Department chairman and head of
the Symposium Committee, said
the lectures will be presented on
a level most suitable to high school
juniors and seniors, and college
freshmen and sophomores.
Faculty members of the three
host institutions will be represent
ed among the lecturers, along with
noted staff members from the Oak
New Telecast Time
The telecast time for the ad
dress by Dr. Marguerite Lehr,
Bryn Miwr mathematician on
WUNC-TV this afternoon has
The address, originally sched
uled for 5 to 5:30 p.m. will be
telecast from 3 to 3:30 p.m. -today.
The topic of Dr. Lehr's" address
will be "Products and Primes
A Study in Patterns."
young adult director or student
YWCA work should contact the
Placement Service and the YWCA
staff immediately, according to the
Mrs. ' Pfuetze will work through
the Placement Service through
Miss Marcella Harrer, assistant di-
letic Department, Mrs. Meyer 1
the Recreation Department and
The YWCA Cabinet will hear
Mrs. Pfuetze speak Monday after
noon on the oportunities for wo
men in choosing a YWCA career.
Salaries for professional Y work
range from $3,000 to $5,000.
Personal qualifications include
the ability to work , with people
of different ages, races and faiths:
imagination and resourcefulness,
nd concern for Christian and dem
ocratic principles, according to the
The educational requirement is
a B.A. degree in social group work,
religious education, guidance, rec
reation, social studies, child and
family development or physical
education. Graduate education is
preferred, according to the Y.
Student Art Work Well
Received in New York
"The recent New York showing
of paintings, sculptures, water co
lors and drawings by arts students
from the University of North Car
olina at Chapel Hill has been re
ported to have been well and ac
tively received t by gallery-goers
and patrons,'.' Kenneth Ness, of the
University Art faculty, said here
Ness, acting head of the Depart
ment during Chairman John V.
Allcott's leave, said that Robert D.
Kaufmann, owner and director of
the Forum Gallery, has described
the exhibit as "one of the best
we have had for high quality work
and equally high originality of ex
pression." Students who sold works includ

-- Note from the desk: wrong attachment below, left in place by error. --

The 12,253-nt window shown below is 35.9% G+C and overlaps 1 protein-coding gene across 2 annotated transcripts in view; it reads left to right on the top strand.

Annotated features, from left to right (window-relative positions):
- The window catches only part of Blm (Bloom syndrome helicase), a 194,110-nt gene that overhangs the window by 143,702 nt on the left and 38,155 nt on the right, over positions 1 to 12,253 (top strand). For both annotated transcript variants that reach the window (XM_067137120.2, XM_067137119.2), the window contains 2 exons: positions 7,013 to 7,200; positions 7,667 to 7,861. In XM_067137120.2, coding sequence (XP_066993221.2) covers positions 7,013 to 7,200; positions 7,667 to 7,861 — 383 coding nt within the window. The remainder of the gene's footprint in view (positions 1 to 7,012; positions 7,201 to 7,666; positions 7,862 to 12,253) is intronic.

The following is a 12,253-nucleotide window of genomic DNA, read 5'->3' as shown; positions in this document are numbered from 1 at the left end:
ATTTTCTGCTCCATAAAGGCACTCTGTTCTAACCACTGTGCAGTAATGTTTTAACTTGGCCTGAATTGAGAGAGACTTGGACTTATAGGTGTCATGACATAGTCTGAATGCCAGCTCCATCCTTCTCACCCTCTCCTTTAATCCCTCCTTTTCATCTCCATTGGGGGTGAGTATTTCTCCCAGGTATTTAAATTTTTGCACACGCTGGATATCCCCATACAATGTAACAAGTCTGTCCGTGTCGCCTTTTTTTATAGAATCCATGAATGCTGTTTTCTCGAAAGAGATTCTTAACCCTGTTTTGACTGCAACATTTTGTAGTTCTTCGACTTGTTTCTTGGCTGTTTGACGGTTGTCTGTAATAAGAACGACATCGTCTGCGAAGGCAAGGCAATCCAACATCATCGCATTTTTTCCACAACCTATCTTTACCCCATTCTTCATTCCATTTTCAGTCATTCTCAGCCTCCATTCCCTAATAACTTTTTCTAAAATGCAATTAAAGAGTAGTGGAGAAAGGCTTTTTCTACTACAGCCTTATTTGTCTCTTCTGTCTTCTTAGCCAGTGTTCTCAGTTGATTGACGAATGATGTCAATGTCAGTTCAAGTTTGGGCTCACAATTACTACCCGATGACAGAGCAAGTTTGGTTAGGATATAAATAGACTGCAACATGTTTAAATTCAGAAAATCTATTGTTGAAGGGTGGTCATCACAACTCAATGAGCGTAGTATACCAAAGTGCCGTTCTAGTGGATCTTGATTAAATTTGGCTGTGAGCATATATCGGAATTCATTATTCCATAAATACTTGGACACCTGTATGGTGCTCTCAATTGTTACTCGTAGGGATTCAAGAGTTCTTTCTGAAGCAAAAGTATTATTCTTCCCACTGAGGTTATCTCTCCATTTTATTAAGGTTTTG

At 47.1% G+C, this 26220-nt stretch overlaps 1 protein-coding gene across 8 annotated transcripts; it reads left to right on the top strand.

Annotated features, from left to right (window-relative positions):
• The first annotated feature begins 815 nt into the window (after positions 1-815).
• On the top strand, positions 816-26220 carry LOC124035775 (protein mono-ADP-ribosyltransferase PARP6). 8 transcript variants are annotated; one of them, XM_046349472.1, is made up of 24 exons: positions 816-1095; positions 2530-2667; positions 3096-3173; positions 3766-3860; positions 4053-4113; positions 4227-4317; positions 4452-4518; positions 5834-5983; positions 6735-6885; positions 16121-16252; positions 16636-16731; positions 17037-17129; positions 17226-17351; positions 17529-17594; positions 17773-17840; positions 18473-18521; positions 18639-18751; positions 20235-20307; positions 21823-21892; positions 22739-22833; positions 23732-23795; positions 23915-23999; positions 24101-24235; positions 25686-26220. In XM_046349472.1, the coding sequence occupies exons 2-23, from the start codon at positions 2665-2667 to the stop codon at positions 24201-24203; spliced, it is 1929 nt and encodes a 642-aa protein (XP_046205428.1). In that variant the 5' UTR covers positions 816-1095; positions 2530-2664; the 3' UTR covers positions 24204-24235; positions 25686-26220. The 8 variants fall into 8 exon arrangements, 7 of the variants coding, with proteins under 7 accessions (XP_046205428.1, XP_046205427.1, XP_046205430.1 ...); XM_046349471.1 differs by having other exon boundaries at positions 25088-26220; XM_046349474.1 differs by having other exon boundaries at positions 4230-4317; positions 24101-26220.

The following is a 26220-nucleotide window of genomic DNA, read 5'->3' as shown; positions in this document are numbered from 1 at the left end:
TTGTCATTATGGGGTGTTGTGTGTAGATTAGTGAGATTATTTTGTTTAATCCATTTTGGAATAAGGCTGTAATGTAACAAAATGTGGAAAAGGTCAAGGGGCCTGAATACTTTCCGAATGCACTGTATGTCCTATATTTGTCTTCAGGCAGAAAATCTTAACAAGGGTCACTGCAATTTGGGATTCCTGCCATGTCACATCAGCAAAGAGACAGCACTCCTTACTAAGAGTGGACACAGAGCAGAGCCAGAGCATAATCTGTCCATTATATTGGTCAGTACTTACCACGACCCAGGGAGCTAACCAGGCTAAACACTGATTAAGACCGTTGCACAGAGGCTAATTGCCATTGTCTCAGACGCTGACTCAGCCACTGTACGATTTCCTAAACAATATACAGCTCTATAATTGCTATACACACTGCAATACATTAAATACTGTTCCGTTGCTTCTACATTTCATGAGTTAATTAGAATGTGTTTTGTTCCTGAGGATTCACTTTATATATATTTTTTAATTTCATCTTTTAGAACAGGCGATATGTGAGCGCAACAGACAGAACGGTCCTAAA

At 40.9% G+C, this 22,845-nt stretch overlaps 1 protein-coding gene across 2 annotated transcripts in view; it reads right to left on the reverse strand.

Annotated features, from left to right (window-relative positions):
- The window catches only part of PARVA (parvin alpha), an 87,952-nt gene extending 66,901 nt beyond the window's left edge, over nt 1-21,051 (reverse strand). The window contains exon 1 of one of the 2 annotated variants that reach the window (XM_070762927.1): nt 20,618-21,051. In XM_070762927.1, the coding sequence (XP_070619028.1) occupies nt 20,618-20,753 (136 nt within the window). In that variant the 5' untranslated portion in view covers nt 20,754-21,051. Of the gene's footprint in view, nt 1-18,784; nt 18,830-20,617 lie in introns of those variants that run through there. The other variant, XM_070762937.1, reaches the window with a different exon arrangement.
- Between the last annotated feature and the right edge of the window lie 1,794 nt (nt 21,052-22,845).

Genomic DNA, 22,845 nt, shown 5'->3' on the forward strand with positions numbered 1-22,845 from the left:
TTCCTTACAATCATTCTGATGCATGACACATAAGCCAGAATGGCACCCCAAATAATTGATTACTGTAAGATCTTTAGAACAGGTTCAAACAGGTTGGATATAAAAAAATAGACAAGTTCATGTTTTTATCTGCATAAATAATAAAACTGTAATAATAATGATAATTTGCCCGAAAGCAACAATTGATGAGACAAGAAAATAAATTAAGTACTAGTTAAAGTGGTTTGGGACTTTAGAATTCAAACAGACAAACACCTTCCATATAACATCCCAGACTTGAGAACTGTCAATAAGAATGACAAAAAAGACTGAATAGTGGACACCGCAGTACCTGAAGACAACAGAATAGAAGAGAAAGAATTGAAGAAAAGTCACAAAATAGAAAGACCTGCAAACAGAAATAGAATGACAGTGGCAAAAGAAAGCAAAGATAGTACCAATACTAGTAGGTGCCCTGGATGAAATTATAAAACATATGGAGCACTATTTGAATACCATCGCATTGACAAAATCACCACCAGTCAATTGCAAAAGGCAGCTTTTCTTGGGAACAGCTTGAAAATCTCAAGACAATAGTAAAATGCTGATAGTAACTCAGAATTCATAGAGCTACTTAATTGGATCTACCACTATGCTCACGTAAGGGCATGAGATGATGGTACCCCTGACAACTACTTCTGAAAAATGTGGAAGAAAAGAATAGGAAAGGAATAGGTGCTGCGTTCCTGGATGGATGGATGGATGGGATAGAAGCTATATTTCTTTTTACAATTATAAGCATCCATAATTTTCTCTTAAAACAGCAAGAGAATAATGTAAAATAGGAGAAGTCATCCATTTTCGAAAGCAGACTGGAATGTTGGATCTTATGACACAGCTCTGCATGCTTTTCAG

ed Neal Thomas, Chapel Hill and
Wilmington, oil painting and water
color; Jane Bolmeier, Durham and
Charlotte, an oil landscape; Betty
Bell, Durham, drawings;- David C.
Huntley, Lenoir and Gaffney, S. C,
Brumfield Calls Newspaper
yThe Second Daily Worker'
By NEIL BASS
The student Legislature, in a sparsely populated scvion
last night, amid statements o "second Daily Worker" by Lew
is Brumfield (SP), and comments by other Legislators voted
to set up a six man committee to "investigate the quality and
circuation problems of The Daily Tar Heel.'
The meeting, attended by 29 of the total J7 legislators,
was proceeding without event until
Charles Hyatt (SP) assumed the
rostrum and exclaimed that "qua!
ity" was lacking on The Daily Tar
Heel, and that "something ought
to be done about it or the' paper
done away with."
Larry McliUroy (SP) added his
opinion to the rein by saying
'something should be done to bring
the Tar Heel down from the olym
pian clouds of pseudo-intellectual-ism
to which Mr. Kuralt has led
it to." McElroy continued his blast
by saying, "Kuralt's references to
the business school, which is one
of the finest in . the South," are
Frank Warren (SP) threw his
words into the lot by calling
Charles Kuralt, editor, and Fred
Powledge .managing editor, "lazy"
and "not doing a good job." War
ren, speaker of the Philanthropic
Assembly, offered a solution to
what he called a drastic "need of
help and a "poor coverage" of stu
dent activities by suggesting that
the Tar Heel "put an advertise
ment on the front page saying that
'we need staff.' "
When Lewis Brumfield (SP) got
a chance to assume the rostrum,
he... giving the . niost extreme atti-
tude of the night, said, "Kuralt
should not impose his liberal be
liefs on the student?. The paper
should be more personal and get
down to the students." Ending his
speech, during which he called the
Tar Heel a "second Daily Worker,"